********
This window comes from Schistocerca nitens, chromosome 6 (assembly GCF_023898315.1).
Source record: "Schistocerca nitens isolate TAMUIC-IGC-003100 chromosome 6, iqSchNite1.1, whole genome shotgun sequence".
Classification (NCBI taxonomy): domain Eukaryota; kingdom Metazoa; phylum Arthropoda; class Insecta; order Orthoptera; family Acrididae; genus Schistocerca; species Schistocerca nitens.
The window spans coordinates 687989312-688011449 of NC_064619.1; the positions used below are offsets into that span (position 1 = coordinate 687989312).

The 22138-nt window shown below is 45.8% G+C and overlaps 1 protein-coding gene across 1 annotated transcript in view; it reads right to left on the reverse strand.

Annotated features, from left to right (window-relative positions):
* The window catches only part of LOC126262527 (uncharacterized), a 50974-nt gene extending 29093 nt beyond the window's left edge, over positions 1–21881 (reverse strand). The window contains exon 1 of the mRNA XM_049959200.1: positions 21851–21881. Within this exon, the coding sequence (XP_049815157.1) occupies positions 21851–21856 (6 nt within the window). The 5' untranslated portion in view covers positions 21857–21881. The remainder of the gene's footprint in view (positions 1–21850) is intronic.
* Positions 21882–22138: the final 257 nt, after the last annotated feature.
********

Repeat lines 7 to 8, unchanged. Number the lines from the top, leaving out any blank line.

* The window catches only part of LOC126262527 (uncharacterized), a 50974-nt gene extending 29093 nt beyond the window's left edge, over positions 1–21881 (reverse strand). The window contains exon 1 of the mRNA XM_049959200.1: positions 21851–21881. Within this exon, the coding sequence (XP_049815157.1) occupies positions 21851–21856 (6 nt within the window). The 5' untranslated portion in view covers positions 21857–21881. The remainder of the gene's footprint in view (positions 1–21850) is intronic.
* Positions 21882–22138: the final 257 nt, after the last annotated feature.